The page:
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Jessie Donaldson blue plaque

Dedicated to the anti slavery campaigner, activist and teacher

Jessie Donaldson blue plaque
Location: Wall of the Dynevor Building, UWTSD

Swansea woman Jessie Donaldson bravely fought slavery in America around 170 years ago. Jessie travelled to Ohio in the 1850s to operate a safe house, risking fines and prison sentences for offering shelter and protection for slaves as they tried to escape from the southern states to the north of America.

The blue plaque nomination was submitted to the Council by Swansea cultural historian Professor Jen Wilson, founder of Jazz Heritage Wales which is based in the city's Dylan Thomas Centre as part of UWTSD.

Professor Wilson, who has researched Jessie's life over many years, said: "Jessie Donaldson, at the age of 57, left Swansea to embark on an extraordinary life of international politics on a grand scale, her house on the banks of the Ohio river was the third of the Welsh safe houses for runaway slaves. Jessie's friends in the anti-slavery movement were Frederick Douglass, a freed slave, fugitive slaves Ellen and William Craft, the fiery campaigner William Lloyd Garrison, and Harriet Beecher Stowe the author of Uncle Tom's Cabin. Throughout the American Civil War Jessie worked alongside her friends, enabling fugitives from the plantations across the river to seek freedom. Jessie returned home to Swansea in 1866."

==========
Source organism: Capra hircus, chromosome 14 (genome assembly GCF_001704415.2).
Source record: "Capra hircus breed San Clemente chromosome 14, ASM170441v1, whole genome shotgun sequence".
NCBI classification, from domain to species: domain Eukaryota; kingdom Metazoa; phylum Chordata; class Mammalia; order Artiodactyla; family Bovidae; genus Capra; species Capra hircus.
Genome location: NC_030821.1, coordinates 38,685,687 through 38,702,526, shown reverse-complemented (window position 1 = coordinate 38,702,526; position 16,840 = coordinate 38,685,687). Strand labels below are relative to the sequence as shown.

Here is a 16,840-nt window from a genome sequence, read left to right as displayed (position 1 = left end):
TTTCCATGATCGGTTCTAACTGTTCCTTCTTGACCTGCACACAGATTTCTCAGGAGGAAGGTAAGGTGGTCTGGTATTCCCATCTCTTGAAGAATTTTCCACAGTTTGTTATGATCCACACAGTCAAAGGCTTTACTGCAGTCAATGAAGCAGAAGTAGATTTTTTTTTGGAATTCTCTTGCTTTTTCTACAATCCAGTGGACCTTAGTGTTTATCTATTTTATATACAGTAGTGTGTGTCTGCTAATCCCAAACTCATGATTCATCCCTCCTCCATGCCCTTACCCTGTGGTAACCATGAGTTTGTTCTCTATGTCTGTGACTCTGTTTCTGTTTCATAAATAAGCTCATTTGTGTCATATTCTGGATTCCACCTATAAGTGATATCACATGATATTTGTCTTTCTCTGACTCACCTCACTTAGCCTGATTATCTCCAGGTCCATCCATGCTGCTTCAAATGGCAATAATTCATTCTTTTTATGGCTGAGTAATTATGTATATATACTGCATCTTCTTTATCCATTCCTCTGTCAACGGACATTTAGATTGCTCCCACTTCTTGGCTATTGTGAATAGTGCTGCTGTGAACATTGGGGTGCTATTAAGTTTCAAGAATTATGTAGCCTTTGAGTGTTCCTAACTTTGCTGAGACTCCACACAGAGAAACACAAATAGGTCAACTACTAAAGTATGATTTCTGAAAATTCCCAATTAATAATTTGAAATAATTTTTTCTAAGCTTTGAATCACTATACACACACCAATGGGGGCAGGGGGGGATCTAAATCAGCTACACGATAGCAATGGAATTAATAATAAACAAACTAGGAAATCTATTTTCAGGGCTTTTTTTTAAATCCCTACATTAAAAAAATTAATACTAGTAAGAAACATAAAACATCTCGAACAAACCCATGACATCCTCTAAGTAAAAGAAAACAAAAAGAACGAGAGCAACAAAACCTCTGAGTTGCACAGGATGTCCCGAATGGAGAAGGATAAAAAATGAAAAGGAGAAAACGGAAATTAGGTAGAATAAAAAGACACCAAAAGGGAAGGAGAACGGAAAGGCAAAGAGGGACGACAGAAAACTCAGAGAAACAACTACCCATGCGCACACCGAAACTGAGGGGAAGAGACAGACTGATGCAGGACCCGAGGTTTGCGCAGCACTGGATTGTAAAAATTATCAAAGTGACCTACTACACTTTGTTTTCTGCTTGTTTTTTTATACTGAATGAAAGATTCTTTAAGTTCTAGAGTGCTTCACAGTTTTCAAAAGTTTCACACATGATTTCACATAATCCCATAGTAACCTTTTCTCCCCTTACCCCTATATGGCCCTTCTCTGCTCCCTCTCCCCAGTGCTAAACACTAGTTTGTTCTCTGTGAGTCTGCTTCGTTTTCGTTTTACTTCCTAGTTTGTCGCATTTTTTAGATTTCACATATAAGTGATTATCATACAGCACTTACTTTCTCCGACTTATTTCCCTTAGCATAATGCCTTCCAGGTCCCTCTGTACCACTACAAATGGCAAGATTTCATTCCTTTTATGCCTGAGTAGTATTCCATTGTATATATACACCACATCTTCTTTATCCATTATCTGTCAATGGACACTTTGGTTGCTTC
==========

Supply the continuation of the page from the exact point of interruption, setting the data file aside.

The blue plaque was unveiled in her home city on June 19th (also referred to as Juneteenth) - the oldest known celebration of the ending of slavery in the United States.

 

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Last modified on 29 March 2022